You've honored your closest friends and most cherished relatives with a special place in your wedding party. As bridesmaids, they'll throw you a shower, plan a bachelorette bash and attend other pre-wedding event, which means you'll be spending a good deal of time with them in the coming months. But weddings have a way of bringing out people's true colors. And, like an ugly bridesmaid dress, those colors aren't always flattering. So what do you do about an attendant who's out to steal your spotlight? Or the one who complains all the time? Easy! Just use our baffling bridesmaid behavior decoder and follow our keep-the-peace guide.
This bridesmaid manages to make your wedding all about her. She insists on planning the shower her way and around her schedule, and on the big day spends more time primping for the camera than you do. Watch out: The Diva is trying to steal your thunder!
Kim Thomas (*not her real name), of Santa Barbara, regrets having asked her friend Pia to be in the wedding party.
"She was impossible throughout the whole thing," Thomas said. "First, she offered to have the bridal shower at her house, but said she would limit it to 25 people -- even though she knows I have a huge family. Fortunately, a lot of my relatives live far away and couldn't make it, so we came in under the limit. Then, she complained about the bridesmaid dress I picked, saying it was too short -- but that's because she's really tall."
"On the day of the wedding, she called me and said she wasn't feeling well, although it was clear she was fine," Thomas continued. "And then she wouldn't stop whining about a little chip in her nail polish!"
How to Deal: If The Diva is trying to steal the show, there are a few likely reasons, says Sheryl Paul Nissinen, a Los Angeles counselor and author of "The Conscious Bride's Wedding Planner" (New Harbinger Publications, 2003). "If she's not married, it's possible that she's jealous," said Nissinen, especially if she's older than the bride. Another common reason for all types of behavior are subconscious feelings of sadness over "losing" a sister or best friend, she added.
Handle The Diva's behavior with a heart-to-heart. You might say, "Hey, I've noticed that you've turned up your nose at every suggestion I've had. It seems like there's something else going on. What's up?"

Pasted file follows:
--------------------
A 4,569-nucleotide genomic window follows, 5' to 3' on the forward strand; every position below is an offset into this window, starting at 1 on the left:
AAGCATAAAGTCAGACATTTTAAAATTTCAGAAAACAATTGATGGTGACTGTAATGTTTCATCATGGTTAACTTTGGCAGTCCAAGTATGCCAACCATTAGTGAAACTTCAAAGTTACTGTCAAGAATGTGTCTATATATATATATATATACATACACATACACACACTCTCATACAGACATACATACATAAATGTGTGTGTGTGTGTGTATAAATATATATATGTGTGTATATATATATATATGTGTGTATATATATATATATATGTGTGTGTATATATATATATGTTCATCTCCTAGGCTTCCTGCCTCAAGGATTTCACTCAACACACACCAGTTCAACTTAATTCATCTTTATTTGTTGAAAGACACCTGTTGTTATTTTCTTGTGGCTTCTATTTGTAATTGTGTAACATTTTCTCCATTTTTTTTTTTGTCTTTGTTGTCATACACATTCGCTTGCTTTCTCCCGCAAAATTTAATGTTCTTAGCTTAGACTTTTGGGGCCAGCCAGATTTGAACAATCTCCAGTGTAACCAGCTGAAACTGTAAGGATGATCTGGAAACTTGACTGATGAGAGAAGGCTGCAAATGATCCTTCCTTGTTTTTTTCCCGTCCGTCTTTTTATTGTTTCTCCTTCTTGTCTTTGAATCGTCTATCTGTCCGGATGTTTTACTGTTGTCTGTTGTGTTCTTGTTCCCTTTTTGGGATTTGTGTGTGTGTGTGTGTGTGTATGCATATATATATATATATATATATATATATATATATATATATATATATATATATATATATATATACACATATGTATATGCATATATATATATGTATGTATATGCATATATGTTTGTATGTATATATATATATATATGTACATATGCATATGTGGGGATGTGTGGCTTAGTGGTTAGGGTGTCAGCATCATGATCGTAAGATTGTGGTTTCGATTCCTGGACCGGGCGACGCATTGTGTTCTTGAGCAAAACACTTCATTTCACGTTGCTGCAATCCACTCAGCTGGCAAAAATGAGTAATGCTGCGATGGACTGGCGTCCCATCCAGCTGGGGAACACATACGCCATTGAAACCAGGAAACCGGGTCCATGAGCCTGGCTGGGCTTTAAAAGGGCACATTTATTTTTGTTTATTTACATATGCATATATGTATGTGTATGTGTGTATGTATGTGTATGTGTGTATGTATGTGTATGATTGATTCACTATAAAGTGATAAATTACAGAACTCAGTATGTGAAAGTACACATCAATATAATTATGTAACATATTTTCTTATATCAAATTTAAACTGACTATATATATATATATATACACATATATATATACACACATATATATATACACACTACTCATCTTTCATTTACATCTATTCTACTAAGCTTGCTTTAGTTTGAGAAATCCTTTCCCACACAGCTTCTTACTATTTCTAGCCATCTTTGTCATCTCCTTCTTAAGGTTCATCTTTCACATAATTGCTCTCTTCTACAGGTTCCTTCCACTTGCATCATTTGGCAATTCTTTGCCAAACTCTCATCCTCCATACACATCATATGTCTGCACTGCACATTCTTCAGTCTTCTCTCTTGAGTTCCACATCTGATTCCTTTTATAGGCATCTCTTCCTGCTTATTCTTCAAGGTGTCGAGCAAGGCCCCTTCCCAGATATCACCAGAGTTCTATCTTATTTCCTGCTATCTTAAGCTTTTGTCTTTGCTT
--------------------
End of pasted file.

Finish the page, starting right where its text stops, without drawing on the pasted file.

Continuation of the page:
"It sounds so simple, but sometimes just putting it out there and validating her feelings is the best way," Nissinen said.
This is the first time she's ever been asked to be a bridesmaid. She doesn't know she's expected to help pick out dresses, plan the shower and show up at events leading up to the big day. It may be because she's single, or doesn't have sisters to explain the bridesmaids' role to her. Whatever the reason, you're frustrated about picking up her slack -- and perhaps feeling hurt that she's not a more involved attendant. Such was the case for Felicia Lo, from St. Augustine, Fla., who asked her sister, Dorothy, to be her maid of honor -- her first gig as one. Dorothy didn't help the other bridesmaids plan any of the pre-wedding festivities.
"My best friend ended up hosting my bridal shower," Lo said. "And my sister didn't even come to the bachelorette party."
How to Deal: Don't take her cluelessness personally. Before you got engaged, you'd never heard of a wishing well, either! The Rookie simply needs a crash course in Being a Bridesmaid 101. Maybe you can ask one of your more experienced pals to fill her in, or buy her one of the many humorous books on the topic, such as "The Bridesmaid's Survival Guide" (Viking Penguin, 2000) by Mary Kay McDermott.
Because she recently got married herself, she's full of advice -- usually unsolicited. If she says, "I wish I'd gotten married in my hometown," or "You should write your own vows," that's an indication that she has regrets about her own wedding, Nissinen said. You don't want to hurt her feelings -- after all, the tip about giving the DJ a "do not play" list was a great idea -- but this bridesmaid is getting on your nerves!
How to Deal: "This often comes out at the bridal shower," McDermott said. "She critiques every gift you open, saying, 'Oh, you're totally going to love that, you need that.'"
While it's great to have an expert around, don't let The Critic turn your wedding into "take-two" of her own. Thank her for her suggestions, but stand firm -- "I know you would choose white roses, but I've had my heart set on freesia since I was 5."
If you're at the breaking point, "Say, 'Gosh, your wedding was so great, but I want to do this my own way,'" McDermott suggested.